Estimating the fitness surface of rapidly evolving secondary sexual traits can elucidate the origins of sexual isolation and thus speciation. Evidence suggests that sexual selection is highly complex in nature, often acting on multivariate sexual characters that sometimes include non-heritable components of variation, thus presenting a challenge for predicting patterns of sexual trait evolution. Laupala crickets have undergone an explosive species radiation marked by divergence in male courtship song and associated female preferences, yet patterns of sexual selection that might explain this diversification remain unknown. We used female phonotaxis trials to estimate the fitness surface for acoustic characters within one population of Laupala cerasina, a species with marked geographical variation in male song and female preferences. Results suggested significant directional sexual selection on three major song traits, while canonical rotation of the matrix of nonlinear selection coefficients (γ) revealed the presence of significant convex (stabilizing) sexual selection along combinations of characters. Analysis of song variation within and among males indicated significantly higher repeatability along the canonical axis of greatest stabilizing selection than along the axis of greatest linear selection. These results are largely consistent with patterns of song divergence that characterize speciation and suggest that different song characters have the potential to indicate distinct information to females during courtship.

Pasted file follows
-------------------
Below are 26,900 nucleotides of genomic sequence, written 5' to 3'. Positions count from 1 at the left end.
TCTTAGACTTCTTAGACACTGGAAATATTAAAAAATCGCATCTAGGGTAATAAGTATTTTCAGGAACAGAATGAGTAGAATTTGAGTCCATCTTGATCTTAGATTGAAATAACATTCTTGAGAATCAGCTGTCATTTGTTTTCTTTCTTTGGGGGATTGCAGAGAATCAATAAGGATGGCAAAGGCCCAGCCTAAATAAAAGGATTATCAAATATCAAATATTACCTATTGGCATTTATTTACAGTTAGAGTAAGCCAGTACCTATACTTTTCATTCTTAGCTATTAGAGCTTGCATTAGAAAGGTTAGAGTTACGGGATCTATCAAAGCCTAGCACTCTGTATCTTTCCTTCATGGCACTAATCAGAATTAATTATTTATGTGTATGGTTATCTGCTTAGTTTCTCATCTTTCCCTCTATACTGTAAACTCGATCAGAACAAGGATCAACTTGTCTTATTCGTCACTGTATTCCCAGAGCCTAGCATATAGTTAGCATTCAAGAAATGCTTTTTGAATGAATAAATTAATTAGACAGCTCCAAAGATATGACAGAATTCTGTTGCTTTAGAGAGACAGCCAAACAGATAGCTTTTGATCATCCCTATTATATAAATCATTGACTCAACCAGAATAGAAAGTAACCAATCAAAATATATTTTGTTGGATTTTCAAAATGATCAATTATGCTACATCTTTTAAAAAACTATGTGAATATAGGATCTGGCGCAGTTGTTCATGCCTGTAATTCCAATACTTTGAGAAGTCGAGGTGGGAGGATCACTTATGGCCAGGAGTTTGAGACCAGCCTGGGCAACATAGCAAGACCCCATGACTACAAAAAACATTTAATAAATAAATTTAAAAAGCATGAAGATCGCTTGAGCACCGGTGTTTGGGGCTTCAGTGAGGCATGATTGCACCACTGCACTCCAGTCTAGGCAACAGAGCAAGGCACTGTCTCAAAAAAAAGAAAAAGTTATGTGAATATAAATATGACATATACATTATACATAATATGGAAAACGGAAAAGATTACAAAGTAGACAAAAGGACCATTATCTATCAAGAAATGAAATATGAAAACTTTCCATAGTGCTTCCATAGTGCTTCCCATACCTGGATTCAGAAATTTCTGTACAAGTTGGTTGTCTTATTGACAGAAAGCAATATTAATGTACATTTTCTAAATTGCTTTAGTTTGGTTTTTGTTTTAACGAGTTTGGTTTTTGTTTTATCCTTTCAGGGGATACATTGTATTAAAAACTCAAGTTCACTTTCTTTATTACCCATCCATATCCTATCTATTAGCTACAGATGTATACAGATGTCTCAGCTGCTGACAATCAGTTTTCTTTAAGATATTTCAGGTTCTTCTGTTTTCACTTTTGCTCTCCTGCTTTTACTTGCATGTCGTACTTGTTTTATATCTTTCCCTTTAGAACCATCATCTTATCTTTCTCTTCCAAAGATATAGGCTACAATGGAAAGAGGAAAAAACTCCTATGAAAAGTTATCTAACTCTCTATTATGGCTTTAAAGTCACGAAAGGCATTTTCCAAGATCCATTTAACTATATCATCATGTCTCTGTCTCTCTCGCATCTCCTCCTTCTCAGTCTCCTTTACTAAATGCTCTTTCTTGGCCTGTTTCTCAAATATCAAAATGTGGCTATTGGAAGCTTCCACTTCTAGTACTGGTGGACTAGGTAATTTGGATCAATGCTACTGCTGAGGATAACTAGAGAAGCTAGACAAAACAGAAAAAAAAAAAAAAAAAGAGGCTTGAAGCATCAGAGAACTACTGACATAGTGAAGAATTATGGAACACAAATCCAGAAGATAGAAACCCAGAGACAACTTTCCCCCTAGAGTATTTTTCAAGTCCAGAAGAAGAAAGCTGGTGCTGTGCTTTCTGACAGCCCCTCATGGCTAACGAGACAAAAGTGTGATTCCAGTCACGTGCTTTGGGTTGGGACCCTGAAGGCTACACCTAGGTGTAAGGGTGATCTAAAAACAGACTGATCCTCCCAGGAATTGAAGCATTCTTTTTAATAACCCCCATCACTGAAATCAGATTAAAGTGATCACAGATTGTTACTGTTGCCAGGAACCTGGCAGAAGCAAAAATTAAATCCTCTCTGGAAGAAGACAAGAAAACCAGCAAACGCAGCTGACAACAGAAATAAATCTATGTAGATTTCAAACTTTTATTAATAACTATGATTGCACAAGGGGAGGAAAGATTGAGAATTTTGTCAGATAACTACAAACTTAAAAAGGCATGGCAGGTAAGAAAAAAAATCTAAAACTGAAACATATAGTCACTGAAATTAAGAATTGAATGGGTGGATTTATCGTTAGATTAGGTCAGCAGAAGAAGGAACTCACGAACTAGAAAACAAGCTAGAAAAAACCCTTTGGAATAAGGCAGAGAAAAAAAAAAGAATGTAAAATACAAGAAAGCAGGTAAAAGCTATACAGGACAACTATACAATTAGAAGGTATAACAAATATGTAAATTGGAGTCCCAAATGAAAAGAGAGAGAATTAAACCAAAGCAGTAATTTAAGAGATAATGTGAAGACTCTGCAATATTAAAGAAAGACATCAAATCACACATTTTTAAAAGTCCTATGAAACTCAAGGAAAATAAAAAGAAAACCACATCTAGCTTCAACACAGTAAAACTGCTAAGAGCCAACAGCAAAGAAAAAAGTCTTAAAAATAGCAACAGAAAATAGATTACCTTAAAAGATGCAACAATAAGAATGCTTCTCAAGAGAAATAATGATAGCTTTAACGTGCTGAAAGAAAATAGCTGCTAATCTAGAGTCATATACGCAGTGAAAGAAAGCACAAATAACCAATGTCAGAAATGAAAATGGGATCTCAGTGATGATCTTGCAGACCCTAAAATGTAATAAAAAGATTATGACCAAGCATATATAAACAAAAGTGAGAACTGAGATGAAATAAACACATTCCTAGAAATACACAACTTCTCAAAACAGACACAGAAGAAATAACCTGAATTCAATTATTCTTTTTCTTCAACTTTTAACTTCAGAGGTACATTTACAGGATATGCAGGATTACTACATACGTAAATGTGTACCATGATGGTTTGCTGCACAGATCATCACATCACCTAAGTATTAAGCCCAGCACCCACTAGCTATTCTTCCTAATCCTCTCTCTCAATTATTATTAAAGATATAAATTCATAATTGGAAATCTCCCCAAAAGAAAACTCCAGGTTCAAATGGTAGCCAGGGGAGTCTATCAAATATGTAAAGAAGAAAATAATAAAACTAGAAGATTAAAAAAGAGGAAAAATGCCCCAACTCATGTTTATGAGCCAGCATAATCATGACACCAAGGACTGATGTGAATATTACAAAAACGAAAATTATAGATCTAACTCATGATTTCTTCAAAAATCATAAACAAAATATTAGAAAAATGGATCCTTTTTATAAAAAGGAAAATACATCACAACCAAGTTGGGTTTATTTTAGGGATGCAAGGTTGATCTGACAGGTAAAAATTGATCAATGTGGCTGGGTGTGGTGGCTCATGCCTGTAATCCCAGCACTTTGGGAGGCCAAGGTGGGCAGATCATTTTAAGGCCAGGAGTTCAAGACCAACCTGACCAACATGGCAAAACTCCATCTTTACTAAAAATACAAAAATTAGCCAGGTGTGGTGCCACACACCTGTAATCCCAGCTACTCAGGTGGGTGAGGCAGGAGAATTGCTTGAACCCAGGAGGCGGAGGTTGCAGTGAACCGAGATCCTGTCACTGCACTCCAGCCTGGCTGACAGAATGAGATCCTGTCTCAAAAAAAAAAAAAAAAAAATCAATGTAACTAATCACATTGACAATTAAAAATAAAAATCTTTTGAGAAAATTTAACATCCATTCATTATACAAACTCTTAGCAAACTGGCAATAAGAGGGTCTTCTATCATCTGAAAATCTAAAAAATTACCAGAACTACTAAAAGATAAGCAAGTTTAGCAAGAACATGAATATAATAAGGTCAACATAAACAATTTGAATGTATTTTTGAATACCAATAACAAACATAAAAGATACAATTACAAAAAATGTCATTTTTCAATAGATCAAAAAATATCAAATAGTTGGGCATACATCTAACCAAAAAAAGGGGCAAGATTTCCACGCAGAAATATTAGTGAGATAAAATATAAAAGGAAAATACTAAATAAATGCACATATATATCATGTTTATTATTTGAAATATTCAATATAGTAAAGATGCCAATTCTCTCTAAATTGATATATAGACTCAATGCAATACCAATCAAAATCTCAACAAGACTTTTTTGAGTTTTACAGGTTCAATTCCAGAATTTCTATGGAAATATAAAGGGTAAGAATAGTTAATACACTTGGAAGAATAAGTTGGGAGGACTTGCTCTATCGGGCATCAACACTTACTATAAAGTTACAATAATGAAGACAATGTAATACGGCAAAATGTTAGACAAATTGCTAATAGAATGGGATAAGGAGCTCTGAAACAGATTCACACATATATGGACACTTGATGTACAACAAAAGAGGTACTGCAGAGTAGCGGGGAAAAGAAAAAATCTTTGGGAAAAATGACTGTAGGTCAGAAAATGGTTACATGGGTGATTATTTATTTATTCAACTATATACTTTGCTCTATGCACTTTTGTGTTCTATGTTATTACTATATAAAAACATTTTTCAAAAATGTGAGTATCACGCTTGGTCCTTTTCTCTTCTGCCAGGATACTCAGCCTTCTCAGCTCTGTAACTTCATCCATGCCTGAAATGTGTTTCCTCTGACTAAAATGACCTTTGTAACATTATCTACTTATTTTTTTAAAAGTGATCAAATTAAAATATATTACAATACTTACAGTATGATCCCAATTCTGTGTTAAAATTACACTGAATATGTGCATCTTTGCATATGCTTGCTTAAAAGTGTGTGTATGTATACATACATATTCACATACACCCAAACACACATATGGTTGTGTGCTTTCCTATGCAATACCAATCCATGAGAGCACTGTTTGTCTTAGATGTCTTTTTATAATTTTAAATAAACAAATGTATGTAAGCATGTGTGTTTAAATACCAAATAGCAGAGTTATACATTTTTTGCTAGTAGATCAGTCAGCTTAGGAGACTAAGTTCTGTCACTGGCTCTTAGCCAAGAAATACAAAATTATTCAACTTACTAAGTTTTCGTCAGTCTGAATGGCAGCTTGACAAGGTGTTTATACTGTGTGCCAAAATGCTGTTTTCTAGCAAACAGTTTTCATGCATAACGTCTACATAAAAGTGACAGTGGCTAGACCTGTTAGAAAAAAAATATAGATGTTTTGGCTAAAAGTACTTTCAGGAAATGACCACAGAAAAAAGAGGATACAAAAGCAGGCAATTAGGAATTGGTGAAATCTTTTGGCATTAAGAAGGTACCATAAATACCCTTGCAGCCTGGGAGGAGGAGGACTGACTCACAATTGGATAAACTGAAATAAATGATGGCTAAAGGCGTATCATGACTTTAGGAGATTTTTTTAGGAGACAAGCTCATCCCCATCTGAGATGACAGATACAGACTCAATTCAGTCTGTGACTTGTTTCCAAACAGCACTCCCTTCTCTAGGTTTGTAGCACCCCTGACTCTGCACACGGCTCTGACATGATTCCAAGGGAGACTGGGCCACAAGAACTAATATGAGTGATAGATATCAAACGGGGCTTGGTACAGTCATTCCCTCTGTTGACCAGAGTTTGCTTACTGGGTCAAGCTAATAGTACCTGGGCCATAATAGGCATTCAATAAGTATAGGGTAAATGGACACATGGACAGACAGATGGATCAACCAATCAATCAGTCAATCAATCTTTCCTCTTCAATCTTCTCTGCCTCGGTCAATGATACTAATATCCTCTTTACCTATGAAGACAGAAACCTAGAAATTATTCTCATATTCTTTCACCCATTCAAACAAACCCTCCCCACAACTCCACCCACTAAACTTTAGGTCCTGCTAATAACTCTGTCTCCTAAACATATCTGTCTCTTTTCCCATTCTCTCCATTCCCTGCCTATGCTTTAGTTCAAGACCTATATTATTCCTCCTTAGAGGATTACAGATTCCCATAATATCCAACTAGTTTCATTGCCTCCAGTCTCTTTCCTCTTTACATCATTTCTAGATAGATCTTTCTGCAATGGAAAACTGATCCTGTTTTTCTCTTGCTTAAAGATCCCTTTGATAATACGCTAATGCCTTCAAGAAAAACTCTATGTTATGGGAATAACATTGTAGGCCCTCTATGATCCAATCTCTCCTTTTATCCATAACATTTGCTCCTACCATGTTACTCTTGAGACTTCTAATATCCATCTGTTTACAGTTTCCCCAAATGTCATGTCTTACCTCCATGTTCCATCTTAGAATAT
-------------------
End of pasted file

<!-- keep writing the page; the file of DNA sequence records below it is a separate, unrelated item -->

|Number of pages||7|
|Journal||Proceedings of the Royal Society B: Biological Sciences|
|Publication status||Published - 22 Jun 2013|
- Acoustic signalling
- Female preference
- Fitness surface
- Stabilizing selection